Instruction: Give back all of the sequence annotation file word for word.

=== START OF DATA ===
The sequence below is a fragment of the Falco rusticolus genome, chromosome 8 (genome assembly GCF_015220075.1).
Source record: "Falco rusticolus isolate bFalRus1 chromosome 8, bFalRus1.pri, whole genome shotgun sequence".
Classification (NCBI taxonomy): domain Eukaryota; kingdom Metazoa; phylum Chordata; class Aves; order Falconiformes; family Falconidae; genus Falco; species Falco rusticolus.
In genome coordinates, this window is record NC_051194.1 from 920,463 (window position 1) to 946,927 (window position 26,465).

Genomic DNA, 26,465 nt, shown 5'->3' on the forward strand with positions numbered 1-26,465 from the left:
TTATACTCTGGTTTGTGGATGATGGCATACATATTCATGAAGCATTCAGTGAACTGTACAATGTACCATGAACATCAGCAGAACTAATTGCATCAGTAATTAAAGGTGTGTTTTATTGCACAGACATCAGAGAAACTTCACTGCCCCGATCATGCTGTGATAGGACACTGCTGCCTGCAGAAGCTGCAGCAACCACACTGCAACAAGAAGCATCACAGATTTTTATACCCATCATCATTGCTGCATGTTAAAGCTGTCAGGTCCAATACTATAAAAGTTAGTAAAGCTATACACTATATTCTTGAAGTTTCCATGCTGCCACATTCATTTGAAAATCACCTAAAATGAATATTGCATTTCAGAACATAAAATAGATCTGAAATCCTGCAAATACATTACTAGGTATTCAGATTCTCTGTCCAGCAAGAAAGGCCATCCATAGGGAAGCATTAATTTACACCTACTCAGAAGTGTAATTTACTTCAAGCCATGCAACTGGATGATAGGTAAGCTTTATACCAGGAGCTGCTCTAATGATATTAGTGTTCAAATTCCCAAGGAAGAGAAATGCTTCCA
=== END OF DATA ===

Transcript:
The sequence below is a fragment of the Falco rusticolus genome, chromosome 8 (genome assembly GCF_015220075.1).
Source record: "Falco rusticolus isolate bFalRus1 chromosome 8, bFalRus1.pri, whole genome shotgun sequence".
Classification (NCBI taxonomy): domain Eukaryota; kingdom Metazoa; phylum Chordata; class Aves; order Falconiformes; family Falconidae; genus Falco; species Falco rusticolus.
In genome coordinates, this window is record NC_051194.1 from 920,463 (window position 1) to 946,927 (window position 26,465).

Genomic DNA, 26,465 nt, shown 5'->3' on the forward strand with positions numbered 1-26,465 from the left:
TTATACTCTGGTTTGTGGATGATGGCATACATATTCATGAAGCATTCAGTGAACTGTACAATGTACCATGAACATCAGCAGAACTAATTGCATCAGTAATTAAAGGTGTGTTTTATTGCACAGACATCAGAGAAACTTCACTGCCCCGATCATGCTGTGATAGGACACTGCTGCCTGCAGAAGCTGCAGCAACCACACTGCAACAAGAAGCATCACAGATTTTTATACCCATCATCATTGCTGCATGTTAAAGCTGTCAGGTCCAATACTATAAAAGTTAGTAAAGCTATACACTATATTCTTGAAGTTTCCATGCTGCCACATTCATTTGAAAATCACCTAAAATGAATATTGCATTTCAGAACATAAAATAGATCTGAAATCCTGCAAATACATTACTAGGTATTCAGATTCTCTGTCCAGCAAGAAAGGCCATCCATAGGGAAGCATTAATTTACACCTACTCAGAAGTGTAATTTACTTCAAGCCATGCAACTGGATGATAGGTAAGCTTTATACCAGGAGCTGCTCTAATGATATTAGTGTTCAAATTCCCAAGGAAGAGAAATGCTTCCA